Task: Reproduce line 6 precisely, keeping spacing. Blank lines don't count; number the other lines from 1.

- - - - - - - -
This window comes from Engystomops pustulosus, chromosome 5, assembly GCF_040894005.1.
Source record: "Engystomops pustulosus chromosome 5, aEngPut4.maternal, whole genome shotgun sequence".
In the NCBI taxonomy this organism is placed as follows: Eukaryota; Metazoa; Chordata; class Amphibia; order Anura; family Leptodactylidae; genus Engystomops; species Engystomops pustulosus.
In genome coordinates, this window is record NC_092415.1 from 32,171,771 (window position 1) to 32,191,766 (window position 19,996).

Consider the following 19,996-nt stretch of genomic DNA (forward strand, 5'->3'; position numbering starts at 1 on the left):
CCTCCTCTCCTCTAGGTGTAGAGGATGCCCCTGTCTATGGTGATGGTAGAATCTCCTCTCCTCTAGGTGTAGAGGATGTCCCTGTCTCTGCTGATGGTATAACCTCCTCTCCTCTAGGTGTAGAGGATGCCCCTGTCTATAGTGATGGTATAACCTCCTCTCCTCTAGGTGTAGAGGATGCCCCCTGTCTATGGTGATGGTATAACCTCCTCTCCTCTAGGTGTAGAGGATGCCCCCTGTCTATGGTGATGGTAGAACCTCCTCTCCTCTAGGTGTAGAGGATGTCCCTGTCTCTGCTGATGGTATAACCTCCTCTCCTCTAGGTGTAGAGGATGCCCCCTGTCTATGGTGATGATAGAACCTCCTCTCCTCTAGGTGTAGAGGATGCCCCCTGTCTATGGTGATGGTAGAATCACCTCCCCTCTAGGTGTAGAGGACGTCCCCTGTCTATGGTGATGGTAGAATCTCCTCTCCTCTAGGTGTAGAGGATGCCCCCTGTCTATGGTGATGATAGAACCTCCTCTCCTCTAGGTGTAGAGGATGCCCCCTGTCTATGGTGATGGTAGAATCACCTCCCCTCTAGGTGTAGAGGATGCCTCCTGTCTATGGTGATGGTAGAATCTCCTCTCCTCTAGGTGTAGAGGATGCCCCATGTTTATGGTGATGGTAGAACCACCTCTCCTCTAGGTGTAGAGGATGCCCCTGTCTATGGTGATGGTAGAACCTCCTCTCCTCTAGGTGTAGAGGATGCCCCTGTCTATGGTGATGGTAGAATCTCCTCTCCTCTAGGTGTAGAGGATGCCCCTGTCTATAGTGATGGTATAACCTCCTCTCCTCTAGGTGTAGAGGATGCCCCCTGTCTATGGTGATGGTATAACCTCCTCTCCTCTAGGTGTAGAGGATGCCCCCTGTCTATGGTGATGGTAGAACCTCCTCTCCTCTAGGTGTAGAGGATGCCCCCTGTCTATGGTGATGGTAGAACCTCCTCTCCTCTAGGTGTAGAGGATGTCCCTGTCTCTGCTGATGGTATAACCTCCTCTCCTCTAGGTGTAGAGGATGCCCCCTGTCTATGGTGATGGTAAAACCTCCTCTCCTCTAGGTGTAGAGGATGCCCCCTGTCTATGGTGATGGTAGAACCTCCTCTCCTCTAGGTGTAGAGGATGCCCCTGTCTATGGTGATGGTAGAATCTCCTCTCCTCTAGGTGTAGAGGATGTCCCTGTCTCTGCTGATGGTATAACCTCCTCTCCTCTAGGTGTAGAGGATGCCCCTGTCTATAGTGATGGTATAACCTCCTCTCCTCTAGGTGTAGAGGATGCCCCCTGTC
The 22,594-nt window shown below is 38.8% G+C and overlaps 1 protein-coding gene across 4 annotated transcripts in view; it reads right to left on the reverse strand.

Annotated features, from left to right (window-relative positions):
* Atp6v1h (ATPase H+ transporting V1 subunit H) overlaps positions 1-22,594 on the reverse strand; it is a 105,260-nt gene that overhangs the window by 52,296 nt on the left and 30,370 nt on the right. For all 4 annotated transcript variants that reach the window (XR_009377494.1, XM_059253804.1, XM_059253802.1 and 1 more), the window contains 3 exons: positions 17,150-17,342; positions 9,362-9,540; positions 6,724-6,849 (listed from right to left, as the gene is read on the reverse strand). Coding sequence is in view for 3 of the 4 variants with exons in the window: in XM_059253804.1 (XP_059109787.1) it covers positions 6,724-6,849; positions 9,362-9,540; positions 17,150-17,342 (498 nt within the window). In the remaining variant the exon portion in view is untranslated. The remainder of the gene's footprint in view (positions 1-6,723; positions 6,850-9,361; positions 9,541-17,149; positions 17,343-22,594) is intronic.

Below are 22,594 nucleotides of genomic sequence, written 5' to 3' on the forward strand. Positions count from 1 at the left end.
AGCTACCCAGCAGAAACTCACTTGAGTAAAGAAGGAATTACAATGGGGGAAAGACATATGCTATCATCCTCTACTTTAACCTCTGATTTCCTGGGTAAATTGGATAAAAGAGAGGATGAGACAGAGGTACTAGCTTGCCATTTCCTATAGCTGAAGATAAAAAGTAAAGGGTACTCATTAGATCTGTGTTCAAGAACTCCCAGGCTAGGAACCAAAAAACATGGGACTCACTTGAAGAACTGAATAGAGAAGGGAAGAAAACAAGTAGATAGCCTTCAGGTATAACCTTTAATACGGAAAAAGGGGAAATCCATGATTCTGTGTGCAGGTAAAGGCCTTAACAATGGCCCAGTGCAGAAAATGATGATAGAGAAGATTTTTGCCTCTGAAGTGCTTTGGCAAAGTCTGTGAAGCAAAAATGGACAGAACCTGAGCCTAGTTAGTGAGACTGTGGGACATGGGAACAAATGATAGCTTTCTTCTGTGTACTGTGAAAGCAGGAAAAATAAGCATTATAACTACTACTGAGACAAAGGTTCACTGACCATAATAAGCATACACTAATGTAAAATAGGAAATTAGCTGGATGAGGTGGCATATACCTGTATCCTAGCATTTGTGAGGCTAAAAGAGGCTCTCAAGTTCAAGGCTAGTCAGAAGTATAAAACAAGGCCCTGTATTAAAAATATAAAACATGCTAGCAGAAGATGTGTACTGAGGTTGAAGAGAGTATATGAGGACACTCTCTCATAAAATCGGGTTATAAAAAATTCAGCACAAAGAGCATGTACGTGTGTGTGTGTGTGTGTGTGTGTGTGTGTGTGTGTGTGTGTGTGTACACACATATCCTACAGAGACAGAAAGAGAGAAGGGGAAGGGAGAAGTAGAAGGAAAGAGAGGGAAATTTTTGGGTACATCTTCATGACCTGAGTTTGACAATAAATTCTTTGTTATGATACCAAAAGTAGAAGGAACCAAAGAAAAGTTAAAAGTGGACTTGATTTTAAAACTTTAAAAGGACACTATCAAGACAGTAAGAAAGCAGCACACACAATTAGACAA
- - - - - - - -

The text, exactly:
CCTCCTCTCCTCTAGGTGTAGAGGATGCCCCTGTCTATGGTGATGGTAGAATCTCCTCTCCTCTAGGTGTAGAGGATGTCCCTGTCTCTGCTGATGGTATAACCTCCTCTCCTCTAGGTGTAGAGGATGCCCCTGTCTATAGTGATGGTATAACCTCCTCTCCTCTAGGTGTAGAGGATGCCCCCTGTCTATGGTGATGGTATAACCTCCTCTCCTCTAGGTGTAGAGGATGCCCCCTGTCTATGGTGATGGTAGAACCTCCTCTCCTCTAGGTGTAGAGGATGTCCCTGTCTCTGCTGATGGTATAACCTCCTCTCCTCTAGGTGTAGAGGATGCCCCCTGTCTATGGTGATGATAGAACCTCCTCTCCTCTAGGTGTAGAGGATGCCCCCTGTCTATGGTGATGGTAGAATCACCTCCCCTCTAGGTGTAGAGGACGTCCCCTGTCTATGGTGATGGTAGAATCTCCTCTCCTCTAGGTGTAGAGGATGCCCCCTGTCTATGGTGATGATAGAACCTCCTCTCCTCTAGGTGTAGAGGATGCCCCCTGTCTATGGTGATGGTAGAATCACCTCCCCTCTAGGTGTAGAGGATGCCTCCTGTCTATGGTGATGGTAGAATCTCCTCTCCTCTAGGTGTAGAGGATGCCCCATGTTTATGGTGATGGTAGAACCACCTCTCCTCTAGGTGTAGAGGATGCCCCTGTCTATGGTGATGGTAGAACCTCCTCTCCTCTAGGTGTAGAGGATGCCCCTGTCTATGGTGATGGTAGAATCTCCTCTCCTCTAGGTGTAGAGGATGCCCCTGTCTATAGTGATGGTATAACCTCCTCTCCTCTAGGTGTAGAGGATGCCCCCTGTCTATGGTGATGGTATAACCTCCTCTCCTCTAGGTGTAGAGGATGCCCCCTGTCTATGGTGATGGTAGAACCTCCTCTCCTCTAGGTGTAGAGGATGCCCCCTGTCTATGGTGATGGTAGAACCTCCTCTCCTCTAGGTGTAGAGGATGTCCCTGTCTCTGCTGATGGTATAACCTCCTCTCCTCTAGGTGTAGAGGATGCCCCCTGTCTATGGTGATGGTAAAACCTCCTCTCCTCTAGGTGTAGAGGATGCCCCCTGTCTATGGTGATGGTAGAACCTCCTCTCCTCTAGGTGTAGAGGATGCCCCTGTCTATGGTGATGGTAGAATCTCCTCTCCTCTAGGTGTAGAGGATGTCCCTGTCTCTGCTGATGGTATAACCTCCTCTCCTCTAGGTGTAGAGGATGCCCCTGTCTATAGTGATGGTATAACCTCCTCTCCTCTAGGTGTAGAGGATGCCCCCTGTC